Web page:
Editing your Writing for Content, Coherence and
What is editing?
You should always edit your assignments very carefully before submitting them for
assessment. Some people equate editing with proofreading: checking for grammar, spelling
and punctuation mistakes. This type of editing is important (see the EDU handout Editing your
Writing for Grammar Mistakes). However, your assignments will also require another kind of
editing. You may not have selected the appropriate theory and practical examples to respond
to the question, or there may not be a smooth flow of ideas. Before editing your assignments
for grammar, punctuation and spelling, you also need to edit them for content, coherence and
What should you do when editing for content?
Read through what you have written and ask yourself:
Is all the content relevant?
Is any one section too long?
Is there anything missing, or anything that is redundant?
Is the discussion of theory and concepts balanced by use of examples?
Are references provided for all the ideas and information you have taken from published
What should you do when editing for coherence?
When you are sure the content of your assignment is appropriate, you should edit for
coherence – for the manner in which all the parts of your assignment fit together to make one
well connected answer to the assignment question.
Read through what you have written and ask yourself (or ask a friend to read your writing and
Does the assignment make sense to someone who is not in your course?
Is the argument consistent?
Are the ideas presented in a logical order?
Have you made the structure of your argument explicit?
If there are headings, are they expressed in a parallel form?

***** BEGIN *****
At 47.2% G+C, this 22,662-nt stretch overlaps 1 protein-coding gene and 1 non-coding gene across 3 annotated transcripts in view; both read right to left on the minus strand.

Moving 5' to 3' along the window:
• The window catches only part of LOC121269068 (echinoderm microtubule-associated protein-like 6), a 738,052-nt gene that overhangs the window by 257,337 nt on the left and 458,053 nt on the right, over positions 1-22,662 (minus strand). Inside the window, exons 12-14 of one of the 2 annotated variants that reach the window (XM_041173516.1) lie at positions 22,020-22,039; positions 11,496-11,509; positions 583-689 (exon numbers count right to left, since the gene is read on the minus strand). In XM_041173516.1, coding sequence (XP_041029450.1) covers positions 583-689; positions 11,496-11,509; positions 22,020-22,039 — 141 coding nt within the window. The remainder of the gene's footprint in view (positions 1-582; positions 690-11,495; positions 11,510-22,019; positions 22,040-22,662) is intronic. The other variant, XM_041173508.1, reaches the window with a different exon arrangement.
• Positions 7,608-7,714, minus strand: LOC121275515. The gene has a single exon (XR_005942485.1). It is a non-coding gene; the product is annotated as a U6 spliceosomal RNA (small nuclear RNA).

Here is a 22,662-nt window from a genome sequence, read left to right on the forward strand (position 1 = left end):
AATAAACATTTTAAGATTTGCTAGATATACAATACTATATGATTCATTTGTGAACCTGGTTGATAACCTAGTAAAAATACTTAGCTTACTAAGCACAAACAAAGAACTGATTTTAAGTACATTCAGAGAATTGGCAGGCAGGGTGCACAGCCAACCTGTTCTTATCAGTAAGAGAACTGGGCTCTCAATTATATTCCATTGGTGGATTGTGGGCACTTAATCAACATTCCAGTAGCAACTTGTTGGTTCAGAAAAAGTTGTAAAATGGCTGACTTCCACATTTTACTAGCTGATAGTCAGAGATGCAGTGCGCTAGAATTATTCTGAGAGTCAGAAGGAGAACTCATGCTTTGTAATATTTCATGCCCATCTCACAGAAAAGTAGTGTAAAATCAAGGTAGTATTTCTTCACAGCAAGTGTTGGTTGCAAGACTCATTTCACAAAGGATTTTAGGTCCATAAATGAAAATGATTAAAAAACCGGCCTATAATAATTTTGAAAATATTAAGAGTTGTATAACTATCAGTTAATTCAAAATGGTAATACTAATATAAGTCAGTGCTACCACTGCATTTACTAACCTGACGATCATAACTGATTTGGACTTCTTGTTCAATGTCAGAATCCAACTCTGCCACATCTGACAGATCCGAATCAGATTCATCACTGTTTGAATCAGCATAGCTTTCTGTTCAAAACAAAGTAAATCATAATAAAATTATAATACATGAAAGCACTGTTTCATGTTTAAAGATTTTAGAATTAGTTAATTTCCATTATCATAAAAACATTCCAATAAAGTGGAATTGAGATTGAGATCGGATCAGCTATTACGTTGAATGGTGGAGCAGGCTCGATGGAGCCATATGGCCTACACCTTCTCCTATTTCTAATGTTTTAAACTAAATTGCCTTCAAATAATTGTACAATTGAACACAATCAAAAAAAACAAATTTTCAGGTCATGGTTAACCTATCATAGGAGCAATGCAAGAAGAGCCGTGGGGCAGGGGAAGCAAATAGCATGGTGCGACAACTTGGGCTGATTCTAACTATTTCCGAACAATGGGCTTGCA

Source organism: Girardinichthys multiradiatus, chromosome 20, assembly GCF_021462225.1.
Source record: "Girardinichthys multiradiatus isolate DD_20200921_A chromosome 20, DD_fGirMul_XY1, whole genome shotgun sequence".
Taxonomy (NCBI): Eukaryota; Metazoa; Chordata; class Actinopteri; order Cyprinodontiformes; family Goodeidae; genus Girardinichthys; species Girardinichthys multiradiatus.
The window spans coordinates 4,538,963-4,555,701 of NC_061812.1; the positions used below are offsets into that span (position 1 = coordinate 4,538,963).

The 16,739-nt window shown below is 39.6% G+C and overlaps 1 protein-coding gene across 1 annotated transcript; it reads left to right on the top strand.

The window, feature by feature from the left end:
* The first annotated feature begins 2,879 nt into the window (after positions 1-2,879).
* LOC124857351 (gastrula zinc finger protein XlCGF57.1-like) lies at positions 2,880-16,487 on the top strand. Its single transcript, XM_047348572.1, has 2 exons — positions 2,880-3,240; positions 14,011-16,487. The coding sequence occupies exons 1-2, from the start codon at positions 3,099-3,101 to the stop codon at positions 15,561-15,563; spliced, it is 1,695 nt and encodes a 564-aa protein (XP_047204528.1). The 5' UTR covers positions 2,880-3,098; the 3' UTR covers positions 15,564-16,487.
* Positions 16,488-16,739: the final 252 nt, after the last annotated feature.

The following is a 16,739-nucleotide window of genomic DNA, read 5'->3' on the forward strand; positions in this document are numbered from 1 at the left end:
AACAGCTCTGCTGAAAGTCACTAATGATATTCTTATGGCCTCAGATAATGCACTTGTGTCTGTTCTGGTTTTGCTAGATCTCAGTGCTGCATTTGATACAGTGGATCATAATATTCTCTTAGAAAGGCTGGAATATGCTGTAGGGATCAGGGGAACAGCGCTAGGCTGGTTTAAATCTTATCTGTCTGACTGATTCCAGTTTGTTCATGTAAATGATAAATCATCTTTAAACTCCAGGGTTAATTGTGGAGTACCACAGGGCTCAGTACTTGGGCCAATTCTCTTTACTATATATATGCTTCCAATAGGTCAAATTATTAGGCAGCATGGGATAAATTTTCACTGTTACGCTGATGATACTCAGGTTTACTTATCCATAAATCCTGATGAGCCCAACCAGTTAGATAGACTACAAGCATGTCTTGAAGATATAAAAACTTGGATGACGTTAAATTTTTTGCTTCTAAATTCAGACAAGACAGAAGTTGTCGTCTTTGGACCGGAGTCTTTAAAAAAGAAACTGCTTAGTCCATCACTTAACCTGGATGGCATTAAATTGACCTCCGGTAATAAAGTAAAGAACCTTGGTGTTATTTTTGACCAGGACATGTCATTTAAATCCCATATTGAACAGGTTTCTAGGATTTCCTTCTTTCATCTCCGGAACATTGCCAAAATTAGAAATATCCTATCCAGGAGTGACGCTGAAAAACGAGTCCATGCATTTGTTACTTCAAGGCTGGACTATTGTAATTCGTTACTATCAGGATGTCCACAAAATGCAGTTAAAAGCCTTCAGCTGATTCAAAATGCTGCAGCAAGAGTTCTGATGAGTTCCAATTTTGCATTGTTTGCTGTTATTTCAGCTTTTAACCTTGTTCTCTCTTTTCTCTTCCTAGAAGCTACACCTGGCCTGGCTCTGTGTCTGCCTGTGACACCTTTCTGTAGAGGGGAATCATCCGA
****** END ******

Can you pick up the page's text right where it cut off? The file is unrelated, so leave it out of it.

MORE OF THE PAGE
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Does each paragraph have one idea and is it expressed clearly in a topic sentence?
Are there phrases or sentences that provide a clear transition from one paragraph to the
next? (It is often the case that the consistency of the argument is made clear in these
transition phrases or sentences.)
What should you do when editing for cohesion?
Coherence refers to the overall connectedness of the ideas in a piece of writing. Cohesion
refers more specifically to connections between sentences. There are a number of ways in
which you can create cohesion between sentences:
Transition from old information to new
Transition from old information to new
Place known information at the beginning of each sentence and place new information at the end
of each sentence. The new information that is placed at the end of the first sentence then becomes
known information to be placed at the beginning of the next sentence.
Example: From the moment you wake each morning to the moment you fall asleep again at night,
your life is filled with choices. Your first choice is when to get up … (McTaggart, Findlay & Parkin
1999, p. 1.4).
This also involves transition from old information to new, but instead of beginning the next
sentence with the same or a similar word to the one with which the previous sentence ended, you
begin the new sentence with a word that summarises several words in the previous sentence or
the whole idea. The summary word is usually used together with a reference word such as “this” or
Example: At any one point in time, there is a fixed amount of labour, land,
capital, and entrepreneurship. These resources can be used to produce
goods and services … (McTaggart et al. 1999, p. 2.4).
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The theme of a sentence is the word or phrase that begins the sentence. If the sentence beginnings
all relate to the main idea of the paragraph it is easier for the reader to focus on that idea.
Example: Scarcity is not poverty. The poor and the rich both face scarcity. A
child wants a 75 cent can of soft drink and a 50 cent chocolate bar but has